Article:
# Serial Correlation / Autocorrelation: Definition, Tests

Statistics Definitions > Serial Correlation / Autocorrelation

## What is Serial Correlation / Autocorrelation?

Serial correlation (also called Autocorrelation) is where error terms in a time series transfer from one period to another. In other words, the error for one time period a is correlated with the error for a subsequent time period b. For example, an underestimate for one quarter’s profits can result in an underestimate of profits for subsequent quarters. This can result in a myriad of problems, including:

• Inefficient Ordinary Least Squares Estimates and any forecast based on those estimates. An efficient estimator gives you the most information about a sample; inefficient estimators can perform well, but require much larger sample sizes to do so.
• Exaggerated goodness of fit (for a time series with positive serial correlation and an independent variable that grows over time).
• Standard errors that are too small (for a time series with positive serial correlation and an independent variable that grows over time).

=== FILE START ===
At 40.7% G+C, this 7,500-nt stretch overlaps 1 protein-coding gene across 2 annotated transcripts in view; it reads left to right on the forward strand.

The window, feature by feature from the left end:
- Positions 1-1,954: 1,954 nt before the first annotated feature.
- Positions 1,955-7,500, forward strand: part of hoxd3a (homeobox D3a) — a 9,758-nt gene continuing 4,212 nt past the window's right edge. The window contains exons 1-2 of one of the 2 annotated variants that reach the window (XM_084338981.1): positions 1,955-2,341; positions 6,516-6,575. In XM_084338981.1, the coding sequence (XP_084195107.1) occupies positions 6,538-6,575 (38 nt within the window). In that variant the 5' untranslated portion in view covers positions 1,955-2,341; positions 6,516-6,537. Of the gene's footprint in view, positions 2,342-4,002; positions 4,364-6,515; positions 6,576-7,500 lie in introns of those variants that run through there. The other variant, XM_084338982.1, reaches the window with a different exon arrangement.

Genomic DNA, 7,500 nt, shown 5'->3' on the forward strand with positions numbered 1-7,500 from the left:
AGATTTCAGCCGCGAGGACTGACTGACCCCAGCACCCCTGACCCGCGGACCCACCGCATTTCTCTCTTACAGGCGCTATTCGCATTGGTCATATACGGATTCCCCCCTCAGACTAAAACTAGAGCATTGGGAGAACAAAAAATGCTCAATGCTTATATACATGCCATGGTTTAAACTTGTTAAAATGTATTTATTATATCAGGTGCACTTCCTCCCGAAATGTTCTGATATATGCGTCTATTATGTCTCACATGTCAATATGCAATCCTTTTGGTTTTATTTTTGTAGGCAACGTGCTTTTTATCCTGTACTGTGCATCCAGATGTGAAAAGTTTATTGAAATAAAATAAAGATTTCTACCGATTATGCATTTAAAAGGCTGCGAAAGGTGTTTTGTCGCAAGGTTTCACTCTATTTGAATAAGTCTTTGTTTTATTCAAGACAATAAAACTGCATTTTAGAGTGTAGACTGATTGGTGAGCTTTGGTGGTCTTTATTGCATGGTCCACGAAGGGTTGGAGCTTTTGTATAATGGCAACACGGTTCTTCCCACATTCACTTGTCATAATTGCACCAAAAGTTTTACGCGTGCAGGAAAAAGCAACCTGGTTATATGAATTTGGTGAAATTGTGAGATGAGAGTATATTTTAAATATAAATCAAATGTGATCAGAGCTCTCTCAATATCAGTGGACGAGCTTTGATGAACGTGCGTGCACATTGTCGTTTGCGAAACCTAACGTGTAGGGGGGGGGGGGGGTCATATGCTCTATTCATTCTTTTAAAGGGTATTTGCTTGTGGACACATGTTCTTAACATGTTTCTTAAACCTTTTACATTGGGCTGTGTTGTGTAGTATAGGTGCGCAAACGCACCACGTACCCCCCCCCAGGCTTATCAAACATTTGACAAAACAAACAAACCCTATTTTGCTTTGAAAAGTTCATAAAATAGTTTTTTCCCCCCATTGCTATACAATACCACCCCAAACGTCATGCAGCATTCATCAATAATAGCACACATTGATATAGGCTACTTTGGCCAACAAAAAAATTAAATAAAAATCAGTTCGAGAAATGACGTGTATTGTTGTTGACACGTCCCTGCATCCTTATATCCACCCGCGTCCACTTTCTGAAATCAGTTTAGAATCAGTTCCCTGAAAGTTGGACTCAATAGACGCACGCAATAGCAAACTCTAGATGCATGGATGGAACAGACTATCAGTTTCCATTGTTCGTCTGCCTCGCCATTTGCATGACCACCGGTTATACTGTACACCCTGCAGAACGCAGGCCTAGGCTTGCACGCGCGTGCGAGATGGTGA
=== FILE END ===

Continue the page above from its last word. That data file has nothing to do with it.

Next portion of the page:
• T-statistics that are too large.
• False positives for significant regression coefficients. In other words, a regression coefficient appears to be statistically significant when it is not.

## Types of Autocorrelation

The most common form of autocorrelation is first-order serial correlation, which can either be positive or negative.

• Positive serial correlation is where a positive error in one period carries over into a positive error for the following period.
• Negative serial correlation is where a negative error in one period carries over into a negative error for the following period.

Second-order serial correlation is where an error affects data two time periods later. This can happen when your data has seasonality. Orders higher than second-order do happen, but they are rare.

## Testing for Autocorrelation

You can test for autocorrelation with:

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